|Citing Patent||Filing date||Publication date||Applicant||Title|
|US5257378 *||22 Jul 1991||26 Oct 1993||International Business Machines Corp.||Network computer workstation with initial program load control|
|US5892772 *||15 Apr 1997||6 Apr 1999||Lockheed Martin Corporation||Spatial reuse by means of dual homing on a ring network|
|US6496884 *||5 May 1995||17 Dec 2002||Nec Corporation||Microcomputer system with color coded components|
|US7933285||24 Oct 2008||26 Apr 2011||At&T Intellectual Property I, L.P.||Distributed digital subscriber line access multiplexers to increase bandwidth in access networks|
|US8275262||10 Nov 2008||25 Sep 2012||At&T Intellectual Property I, L.P.||Methods and apparatus to deploy fiber optic based access networks|
|US8582971||14 Sep 2012||12 Nov 2013||At&T Intellectual Property I, L.P.||Method and apparatus to deploy fiber optic based access networks|
|US8965205||19 Sep 2013||24 Feb 2015||At&T Intellectual Property I, L.P.||Methods and apparatus to deploy fiber optic based access networks|
|US9736022||29 Jan 2016||15 Aug 2017||At&T Intellectual Property I, L.P.||Methods and apparatus to upgrade communication services in subscriber distribution areas|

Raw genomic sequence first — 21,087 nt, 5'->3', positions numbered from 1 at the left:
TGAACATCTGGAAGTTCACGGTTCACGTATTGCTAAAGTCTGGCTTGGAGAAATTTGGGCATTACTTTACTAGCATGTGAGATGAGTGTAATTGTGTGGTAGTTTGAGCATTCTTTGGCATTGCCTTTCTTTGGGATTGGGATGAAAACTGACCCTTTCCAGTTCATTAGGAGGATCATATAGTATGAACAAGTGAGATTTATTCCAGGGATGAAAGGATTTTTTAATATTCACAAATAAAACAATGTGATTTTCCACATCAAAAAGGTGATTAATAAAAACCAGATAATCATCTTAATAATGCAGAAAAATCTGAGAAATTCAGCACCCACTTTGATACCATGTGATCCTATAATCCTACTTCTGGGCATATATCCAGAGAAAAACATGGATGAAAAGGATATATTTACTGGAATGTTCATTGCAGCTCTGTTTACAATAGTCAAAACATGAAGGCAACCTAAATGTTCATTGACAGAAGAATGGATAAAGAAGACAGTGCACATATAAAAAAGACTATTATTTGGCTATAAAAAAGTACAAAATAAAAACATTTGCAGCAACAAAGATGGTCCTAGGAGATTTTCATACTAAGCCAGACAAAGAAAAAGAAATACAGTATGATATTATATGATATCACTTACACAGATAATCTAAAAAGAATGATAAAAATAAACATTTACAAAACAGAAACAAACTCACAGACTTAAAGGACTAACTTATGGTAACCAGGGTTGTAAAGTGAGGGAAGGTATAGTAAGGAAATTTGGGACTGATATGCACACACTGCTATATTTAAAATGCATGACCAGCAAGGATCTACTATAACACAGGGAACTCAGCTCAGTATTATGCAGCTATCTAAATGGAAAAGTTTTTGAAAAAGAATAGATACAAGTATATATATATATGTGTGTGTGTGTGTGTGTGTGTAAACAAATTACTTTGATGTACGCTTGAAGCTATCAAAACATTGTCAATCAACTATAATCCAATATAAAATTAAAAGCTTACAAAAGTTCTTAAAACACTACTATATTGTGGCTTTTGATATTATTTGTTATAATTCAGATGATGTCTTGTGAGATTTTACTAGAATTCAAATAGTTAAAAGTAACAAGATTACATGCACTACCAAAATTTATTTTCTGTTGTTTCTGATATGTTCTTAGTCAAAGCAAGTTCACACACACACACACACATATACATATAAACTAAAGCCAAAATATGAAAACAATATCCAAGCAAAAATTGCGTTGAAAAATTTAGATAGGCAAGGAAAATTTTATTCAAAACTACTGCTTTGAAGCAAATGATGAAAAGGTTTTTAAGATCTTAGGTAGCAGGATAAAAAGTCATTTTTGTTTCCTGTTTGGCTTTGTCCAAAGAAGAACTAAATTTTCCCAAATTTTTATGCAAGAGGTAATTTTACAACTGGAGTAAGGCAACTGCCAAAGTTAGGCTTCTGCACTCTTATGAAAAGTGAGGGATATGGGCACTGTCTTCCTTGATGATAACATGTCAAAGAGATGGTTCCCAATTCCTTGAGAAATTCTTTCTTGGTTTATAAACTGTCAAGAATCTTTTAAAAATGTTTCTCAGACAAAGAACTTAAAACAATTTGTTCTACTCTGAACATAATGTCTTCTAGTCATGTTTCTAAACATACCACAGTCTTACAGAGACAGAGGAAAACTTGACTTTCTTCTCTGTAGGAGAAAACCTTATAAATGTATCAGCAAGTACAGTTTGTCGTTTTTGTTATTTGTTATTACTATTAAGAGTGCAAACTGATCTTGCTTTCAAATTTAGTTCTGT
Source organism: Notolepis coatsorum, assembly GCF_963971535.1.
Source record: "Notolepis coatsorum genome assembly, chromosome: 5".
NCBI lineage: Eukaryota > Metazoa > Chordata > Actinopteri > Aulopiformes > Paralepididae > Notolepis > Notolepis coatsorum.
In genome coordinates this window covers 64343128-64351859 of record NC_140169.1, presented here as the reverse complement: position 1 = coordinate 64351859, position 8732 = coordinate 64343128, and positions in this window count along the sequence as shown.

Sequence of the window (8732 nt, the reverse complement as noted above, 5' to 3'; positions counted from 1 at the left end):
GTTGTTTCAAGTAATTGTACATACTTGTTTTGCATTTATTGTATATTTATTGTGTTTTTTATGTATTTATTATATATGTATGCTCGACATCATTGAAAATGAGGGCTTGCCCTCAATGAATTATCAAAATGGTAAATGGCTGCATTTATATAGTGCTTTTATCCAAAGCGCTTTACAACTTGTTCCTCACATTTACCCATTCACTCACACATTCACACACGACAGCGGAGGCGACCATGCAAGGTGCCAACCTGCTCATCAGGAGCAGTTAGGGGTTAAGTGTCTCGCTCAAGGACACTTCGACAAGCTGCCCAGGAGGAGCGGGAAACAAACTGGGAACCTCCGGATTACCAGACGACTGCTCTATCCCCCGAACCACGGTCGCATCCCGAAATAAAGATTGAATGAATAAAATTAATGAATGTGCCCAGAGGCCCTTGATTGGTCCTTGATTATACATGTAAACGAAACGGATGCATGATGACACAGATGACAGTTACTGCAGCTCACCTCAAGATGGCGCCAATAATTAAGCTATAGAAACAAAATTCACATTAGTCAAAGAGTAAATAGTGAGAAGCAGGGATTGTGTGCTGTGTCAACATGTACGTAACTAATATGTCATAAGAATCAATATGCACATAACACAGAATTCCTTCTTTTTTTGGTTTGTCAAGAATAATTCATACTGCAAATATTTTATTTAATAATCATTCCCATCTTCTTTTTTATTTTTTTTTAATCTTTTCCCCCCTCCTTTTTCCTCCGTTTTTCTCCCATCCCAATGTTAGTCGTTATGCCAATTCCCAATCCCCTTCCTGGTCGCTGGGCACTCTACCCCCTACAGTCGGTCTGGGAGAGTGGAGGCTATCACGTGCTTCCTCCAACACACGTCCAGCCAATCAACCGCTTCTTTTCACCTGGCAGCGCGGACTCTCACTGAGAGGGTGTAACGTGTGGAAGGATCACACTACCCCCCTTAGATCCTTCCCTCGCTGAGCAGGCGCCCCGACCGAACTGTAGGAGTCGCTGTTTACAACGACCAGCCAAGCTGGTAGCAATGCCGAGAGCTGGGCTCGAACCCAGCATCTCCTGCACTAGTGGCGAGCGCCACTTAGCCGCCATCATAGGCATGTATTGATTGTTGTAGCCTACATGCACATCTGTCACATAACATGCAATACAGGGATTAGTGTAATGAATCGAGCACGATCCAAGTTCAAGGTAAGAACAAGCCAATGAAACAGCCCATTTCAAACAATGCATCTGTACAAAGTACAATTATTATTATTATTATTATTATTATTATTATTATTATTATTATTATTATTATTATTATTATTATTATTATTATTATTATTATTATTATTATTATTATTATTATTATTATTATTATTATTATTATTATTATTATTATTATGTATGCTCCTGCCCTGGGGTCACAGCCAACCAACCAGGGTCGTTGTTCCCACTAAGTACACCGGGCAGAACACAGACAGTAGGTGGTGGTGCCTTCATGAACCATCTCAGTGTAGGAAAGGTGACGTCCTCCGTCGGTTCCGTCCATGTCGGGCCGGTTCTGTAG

|US20100103947 *||24 Oct 2008||29 Apr 2010||Thomas Anschutz||Distributed digital subscriber line access multiplexers to increase bandwidth in access networks|
|US20110026930 *||29 Jul 2009||3 Feb 2011||Zhi Cui||Methods and apparatus to upgrade communication services in subscriber distribution areas|
|WO1994006091A1 *||11 Jun 1993||17 Mar 1994||Jostens Learning Corporation||Local area video network|
|U.S. Classification||398/59, 398/58|
|International Classification||H04B10/20, H04L12/42|
|31 Aug 1989||AS||Assignment|
Owner name: AMERICAN TELEPHONE AND TELEGRAPH COMPANY, NEW YORK
Free format text: ASSIGNMENT OF ASSIGNORS INTEREST.;ASSIGNORS:KIMBALL, ROBERT M.;MC INTOSH, THOMAS F.;REEL/FRAME:005118/0732;SIGNING DATES FROM 19890829 TO 19890830
Owner name: BELL TELEPHONE LABORATORIES, INCORPORATED, NEW JER
Free format text: ASSIGNMENT OF ASSIGNORS INTEREST.;ASSIGNORS:KIMBALL, ROBERT M.;MC INTOSH, THOMAS F.;REEL/FRAME:005118/0732;SIGNING DATES FROM 19890829 TO 19890830
|26 Feb 1996||FPAY||Fee payment|
Year of fee payment: 4
|28 Feb 2000||FPAY||Fee payment|
Year of fee payment: 8
|9 Jan 2004||FPAY||Fee payment|
Year of fee payment: 12